National Geographic is less reserved and gets right to the obvious point: "Paleontologists have discovered a new dinosaur, a Triceratops relative with a supersize schnoz that once roamed present-day Utah."
Biology professor Mitch Aide uses his ears to learn about the frogs, birds and insects that are all around him. This scientist at the University of Puerto Rico is trying to track how animal populations are affected by a world that's under increasing pressure from human activities.
Aide says, "We would like to have five, 10, 20 years of data of how populations are changing."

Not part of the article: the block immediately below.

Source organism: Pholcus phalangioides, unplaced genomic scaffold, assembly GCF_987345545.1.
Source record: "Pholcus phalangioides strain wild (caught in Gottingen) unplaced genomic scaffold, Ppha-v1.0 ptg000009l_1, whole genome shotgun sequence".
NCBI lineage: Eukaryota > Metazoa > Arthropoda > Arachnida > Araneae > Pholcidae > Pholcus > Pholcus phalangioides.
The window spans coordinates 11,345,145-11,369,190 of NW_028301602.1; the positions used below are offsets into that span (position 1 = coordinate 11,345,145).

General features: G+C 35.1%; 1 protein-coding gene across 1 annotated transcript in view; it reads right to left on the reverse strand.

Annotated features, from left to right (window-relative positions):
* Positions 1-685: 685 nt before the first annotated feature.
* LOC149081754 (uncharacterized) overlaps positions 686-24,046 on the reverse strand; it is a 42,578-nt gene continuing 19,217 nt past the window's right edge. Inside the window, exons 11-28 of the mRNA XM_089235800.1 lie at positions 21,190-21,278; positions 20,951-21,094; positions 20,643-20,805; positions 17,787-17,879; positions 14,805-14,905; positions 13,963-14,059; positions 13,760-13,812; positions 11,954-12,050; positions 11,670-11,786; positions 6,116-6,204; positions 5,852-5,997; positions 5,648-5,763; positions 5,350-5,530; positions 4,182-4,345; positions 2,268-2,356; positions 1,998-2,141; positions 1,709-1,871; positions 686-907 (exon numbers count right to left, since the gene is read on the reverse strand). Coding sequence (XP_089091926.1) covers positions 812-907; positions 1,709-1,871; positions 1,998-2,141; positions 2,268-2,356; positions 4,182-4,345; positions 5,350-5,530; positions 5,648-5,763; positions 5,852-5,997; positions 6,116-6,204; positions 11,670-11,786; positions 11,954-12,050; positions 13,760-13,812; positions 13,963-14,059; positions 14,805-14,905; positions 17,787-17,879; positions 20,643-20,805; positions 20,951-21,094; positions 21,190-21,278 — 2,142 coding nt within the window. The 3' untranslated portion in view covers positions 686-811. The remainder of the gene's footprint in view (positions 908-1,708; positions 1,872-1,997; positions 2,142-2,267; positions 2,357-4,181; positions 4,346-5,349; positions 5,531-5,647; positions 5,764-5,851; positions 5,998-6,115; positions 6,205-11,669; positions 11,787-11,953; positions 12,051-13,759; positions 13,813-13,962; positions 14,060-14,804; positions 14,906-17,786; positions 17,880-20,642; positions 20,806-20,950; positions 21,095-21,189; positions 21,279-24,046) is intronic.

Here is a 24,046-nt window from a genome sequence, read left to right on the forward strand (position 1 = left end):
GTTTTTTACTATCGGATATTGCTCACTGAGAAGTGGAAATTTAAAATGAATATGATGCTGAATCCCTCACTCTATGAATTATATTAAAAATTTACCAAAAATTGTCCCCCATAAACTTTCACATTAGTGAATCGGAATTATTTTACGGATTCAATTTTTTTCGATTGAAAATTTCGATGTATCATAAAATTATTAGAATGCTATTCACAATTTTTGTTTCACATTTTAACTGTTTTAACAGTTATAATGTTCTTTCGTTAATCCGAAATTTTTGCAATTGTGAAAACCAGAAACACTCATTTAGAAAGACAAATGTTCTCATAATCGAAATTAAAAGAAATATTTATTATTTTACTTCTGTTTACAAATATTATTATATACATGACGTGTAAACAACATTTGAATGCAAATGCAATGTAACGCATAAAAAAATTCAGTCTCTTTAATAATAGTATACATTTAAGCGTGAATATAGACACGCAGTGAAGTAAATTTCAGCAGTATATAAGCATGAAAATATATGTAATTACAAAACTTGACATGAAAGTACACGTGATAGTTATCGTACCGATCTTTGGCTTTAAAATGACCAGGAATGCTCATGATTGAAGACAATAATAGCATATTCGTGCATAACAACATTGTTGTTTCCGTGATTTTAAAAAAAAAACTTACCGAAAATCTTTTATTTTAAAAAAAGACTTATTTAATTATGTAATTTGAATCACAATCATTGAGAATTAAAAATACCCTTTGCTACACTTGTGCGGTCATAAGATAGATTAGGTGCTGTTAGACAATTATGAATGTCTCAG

The Chesapeake Bay once supplied half the world's oyster market. But pollution, disease and over-harvesting have nearly wiped out the population. It's a dire situation that's united former adversaries to revive the oyster ecosystem and industry.
Scientists and watermen have joined forces to plant underwater farms in the bay with a special oyster bred in a lab. Called triploid oysters, they have been selected for attributes like disease tolerance and fast growth.